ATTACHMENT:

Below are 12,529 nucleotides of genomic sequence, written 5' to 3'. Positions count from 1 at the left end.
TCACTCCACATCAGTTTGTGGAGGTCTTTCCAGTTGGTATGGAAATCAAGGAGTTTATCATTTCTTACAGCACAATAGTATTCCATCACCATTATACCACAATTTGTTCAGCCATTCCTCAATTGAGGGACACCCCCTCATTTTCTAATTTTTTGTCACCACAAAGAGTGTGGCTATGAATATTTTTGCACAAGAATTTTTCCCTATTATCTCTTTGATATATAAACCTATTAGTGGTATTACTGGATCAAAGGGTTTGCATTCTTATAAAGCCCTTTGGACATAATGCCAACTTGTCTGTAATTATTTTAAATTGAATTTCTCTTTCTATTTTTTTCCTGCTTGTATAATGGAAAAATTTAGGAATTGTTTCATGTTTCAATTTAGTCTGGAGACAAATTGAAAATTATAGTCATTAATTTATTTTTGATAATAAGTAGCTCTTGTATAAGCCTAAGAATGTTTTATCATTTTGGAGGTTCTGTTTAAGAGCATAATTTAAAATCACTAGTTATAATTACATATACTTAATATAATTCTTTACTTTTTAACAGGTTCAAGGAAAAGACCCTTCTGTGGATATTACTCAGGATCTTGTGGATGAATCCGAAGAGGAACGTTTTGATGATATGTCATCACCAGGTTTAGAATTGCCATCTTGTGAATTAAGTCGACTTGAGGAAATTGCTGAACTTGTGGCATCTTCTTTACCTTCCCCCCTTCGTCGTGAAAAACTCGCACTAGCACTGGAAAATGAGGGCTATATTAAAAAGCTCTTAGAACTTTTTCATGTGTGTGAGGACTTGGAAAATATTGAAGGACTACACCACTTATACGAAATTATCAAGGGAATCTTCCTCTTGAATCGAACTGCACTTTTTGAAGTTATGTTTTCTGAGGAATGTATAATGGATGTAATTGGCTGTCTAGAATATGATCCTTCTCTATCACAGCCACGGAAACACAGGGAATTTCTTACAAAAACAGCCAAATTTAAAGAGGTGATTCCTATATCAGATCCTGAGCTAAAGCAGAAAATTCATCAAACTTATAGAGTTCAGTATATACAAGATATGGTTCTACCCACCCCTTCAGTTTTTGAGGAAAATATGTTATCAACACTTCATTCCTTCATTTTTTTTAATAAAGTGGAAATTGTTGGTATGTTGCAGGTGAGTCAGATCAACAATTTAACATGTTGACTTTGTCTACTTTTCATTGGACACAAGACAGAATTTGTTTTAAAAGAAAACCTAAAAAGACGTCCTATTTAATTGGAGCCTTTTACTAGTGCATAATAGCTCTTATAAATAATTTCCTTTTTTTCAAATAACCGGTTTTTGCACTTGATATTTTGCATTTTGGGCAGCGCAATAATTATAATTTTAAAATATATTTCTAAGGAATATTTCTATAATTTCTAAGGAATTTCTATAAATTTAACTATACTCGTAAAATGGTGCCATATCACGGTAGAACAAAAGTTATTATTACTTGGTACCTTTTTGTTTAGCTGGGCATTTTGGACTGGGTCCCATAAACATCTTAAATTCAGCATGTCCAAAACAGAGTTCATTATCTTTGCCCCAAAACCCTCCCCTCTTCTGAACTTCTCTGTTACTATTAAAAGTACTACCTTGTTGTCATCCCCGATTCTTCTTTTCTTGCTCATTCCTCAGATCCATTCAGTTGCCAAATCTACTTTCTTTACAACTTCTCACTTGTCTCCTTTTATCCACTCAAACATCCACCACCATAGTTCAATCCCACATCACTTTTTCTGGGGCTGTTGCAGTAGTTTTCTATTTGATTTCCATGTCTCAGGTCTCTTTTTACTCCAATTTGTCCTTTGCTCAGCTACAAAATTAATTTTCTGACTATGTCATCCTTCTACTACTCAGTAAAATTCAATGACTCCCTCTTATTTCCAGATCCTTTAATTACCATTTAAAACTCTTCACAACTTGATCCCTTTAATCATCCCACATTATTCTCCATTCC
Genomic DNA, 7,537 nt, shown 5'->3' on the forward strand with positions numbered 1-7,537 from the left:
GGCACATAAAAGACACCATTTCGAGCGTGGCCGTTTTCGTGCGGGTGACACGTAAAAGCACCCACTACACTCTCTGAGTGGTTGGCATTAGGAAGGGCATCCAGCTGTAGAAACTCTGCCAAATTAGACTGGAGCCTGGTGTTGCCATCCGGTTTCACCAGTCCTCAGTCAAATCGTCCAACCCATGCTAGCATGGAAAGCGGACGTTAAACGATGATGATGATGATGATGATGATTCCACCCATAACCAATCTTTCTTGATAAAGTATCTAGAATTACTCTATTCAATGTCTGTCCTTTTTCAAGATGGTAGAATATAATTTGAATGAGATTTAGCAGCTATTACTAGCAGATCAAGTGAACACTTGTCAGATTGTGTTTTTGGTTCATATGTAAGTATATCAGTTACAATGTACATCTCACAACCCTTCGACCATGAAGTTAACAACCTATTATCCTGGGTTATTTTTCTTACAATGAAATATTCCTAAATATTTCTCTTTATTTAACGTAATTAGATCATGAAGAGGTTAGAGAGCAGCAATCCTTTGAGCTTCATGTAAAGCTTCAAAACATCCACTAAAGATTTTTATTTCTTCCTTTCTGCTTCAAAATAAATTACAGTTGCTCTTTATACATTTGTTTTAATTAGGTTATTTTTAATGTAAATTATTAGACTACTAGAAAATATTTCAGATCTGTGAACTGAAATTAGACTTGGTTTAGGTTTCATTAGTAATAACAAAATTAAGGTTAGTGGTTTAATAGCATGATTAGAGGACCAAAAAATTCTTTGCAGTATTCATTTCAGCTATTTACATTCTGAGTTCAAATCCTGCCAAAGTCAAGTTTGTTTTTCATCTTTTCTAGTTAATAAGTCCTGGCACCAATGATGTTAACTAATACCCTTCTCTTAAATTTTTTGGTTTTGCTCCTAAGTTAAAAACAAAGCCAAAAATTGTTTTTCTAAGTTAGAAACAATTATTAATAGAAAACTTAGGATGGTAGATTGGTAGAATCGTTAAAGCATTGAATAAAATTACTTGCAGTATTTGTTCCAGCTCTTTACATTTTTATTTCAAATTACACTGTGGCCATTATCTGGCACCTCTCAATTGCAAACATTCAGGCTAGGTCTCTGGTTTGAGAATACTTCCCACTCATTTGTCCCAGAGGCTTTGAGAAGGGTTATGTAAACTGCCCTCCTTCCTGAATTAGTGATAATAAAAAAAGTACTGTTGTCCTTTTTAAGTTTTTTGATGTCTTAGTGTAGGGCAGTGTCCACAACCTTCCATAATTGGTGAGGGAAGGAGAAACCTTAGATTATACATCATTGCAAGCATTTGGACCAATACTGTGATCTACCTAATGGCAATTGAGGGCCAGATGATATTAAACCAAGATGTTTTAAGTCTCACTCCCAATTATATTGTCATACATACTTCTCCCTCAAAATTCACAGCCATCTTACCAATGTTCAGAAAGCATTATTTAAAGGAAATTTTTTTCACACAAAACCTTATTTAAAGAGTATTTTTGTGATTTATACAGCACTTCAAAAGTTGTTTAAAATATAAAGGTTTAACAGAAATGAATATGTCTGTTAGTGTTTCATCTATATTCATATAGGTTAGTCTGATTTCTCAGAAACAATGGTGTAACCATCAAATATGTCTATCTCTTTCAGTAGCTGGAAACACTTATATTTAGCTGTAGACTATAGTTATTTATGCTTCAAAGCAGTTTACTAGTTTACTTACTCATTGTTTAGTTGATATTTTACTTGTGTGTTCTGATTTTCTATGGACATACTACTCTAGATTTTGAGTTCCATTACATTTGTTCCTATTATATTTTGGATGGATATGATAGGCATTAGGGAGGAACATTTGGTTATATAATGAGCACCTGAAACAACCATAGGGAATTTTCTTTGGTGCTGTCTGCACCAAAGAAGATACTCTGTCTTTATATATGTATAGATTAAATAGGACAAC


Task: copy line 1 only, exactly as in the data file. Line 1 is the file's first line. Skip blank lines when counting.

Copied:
Below are 12,529 nucleotides of genomic sequence, written 5' to 3'. Positions count from 1 at the left end.